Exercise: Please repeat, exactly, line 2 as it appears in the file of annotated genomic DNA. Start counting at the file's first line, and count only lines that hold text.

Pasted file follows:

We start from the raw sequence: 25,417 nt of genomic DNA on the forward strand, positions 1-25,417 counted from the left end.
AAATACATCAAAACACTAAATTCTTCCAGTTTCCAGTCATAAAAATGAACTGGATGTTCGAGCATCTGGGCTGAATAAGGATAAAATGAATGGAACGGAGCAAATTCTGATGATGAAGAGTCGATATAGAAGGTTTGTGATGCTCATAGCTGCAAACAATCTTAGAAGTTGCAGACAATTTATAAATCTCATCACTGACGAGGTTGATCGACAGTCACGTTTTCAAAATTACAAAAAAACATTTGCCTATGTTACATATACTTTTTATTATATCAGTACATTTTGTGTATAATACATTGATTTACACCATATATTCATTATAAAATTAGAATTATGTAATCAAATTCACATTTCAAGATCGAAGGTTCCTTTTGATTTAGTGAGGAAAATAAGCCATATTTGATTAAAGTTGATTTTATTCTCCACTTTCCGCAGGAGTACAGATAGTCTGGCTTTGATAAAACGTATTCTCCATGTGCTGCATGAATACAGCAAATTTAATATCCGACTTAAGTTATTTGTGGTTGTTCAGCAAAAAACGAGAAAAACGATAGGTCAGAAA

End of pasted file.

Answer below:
AAATACATCAAAACACTAAATTCTTCCAGTTTCCAGTCATAAAAATGAACTGGATGTTCGAGCATCTGGGCTGAATAAGGATAAAATGAATGGAACGGAGCAAATTCTGATGATGAAGAGTCGATATAGAAGGTTTGTGATGCTCATAGCTGCAAACAATCTTAGAAGTTGCAGACAATTTATAAATCTCATCACTGACGAGGTTGATCGACAGTCACGTTTTCAAAATTACAAAAAAACATTTGCCTATGTTACATATACTTTTTATTATATCAGTACATTTTGTGTATAATACATTGATTTACACCATATATTCATTATAAAATTAGAATTATGTAATCAAATTCACATTTCAAGATCGAAGGTTCCTTTTGATTTAGTGAGGAAAATAAGCCATATTTGATTAAAGTTGATTTTATTCTCCACTTTCCGCAGGAGTACAGATAGTCTGGCTTTGATAAAACGTATTCTCCATGTGCTGCATGAATACAGCAAATTTAATATCCGACTTAAGTTATTTGTGGTTGTTCAGCAAAAAACGAGAAAAACGATAGGTCAGAAA